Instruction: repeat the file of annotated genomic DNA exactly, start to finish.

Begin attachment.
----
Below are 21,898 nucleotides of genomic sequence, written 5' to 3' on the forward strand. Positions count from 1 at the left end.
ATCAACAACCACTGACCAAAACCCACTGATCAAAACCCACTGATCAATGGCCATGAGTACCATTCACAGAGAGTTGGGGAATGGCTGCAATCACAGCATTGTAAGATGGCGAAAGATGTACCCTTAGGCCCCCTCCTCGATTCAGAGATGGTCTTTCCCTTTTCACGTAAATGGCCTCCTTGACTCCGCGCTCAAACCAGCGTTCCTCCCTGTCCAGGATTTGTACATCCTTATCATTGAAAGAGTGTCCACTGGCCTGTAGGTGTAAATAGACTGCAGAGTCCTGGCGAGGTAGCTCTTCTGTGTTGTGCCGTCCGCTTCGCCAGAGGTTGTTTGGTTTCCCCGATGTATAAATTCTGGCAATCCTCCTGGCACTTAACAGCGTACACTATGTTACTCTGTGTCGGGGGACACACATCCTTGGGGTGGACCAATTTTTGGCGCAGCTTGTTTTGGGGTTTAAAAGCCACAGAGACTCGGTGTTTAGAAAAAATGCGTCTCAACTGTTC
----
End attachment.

Below are 21,898 nucleotides of genomic sequence, written 5' to 3' on the forward strand. Positions count from 1 at the left end.
ATCAACAACCACTGACCAAAACCCACTGATCAAAACCCACTGATCAATGGCCATGAGTACCATTCACAGAGAGTTGGGGAATGGCTGCAATCACAGCATTGTAAGATGGCGAAAGATGTACCCTTAGGCCCCCTCCTCGATTCAGAGATGGTCTTTCCCTTTTCACGTAAATGGCCTCCTTGACTCCGCGCTCAAACCAGCGTTCCTCCCTGTCCAGGATTTGTACATCCTTATCATTGAAAGAGTGTCCACTGGCCTGTAGGTGTAAATAGACTGCAGAGTCCTGGCGAGGTAGCTCTTCTGTGTTGTGCCGTCCGCTTCGCCAGAGGTTGTTTGGTTTCCCCGATGTATAAATTCTGGCAATCCTCCTGGCACTTAACAGCGTACACTATGTTACTCTGTGTCGGGGGACACACATCCTTGGGGTGGACCAATTTTTGGCGCAGCTTGTTTTGGGGTTTAAAAGCCACAGAGACTCGGTGTTTAGAAAAAATGCGTCTCAACTGTTC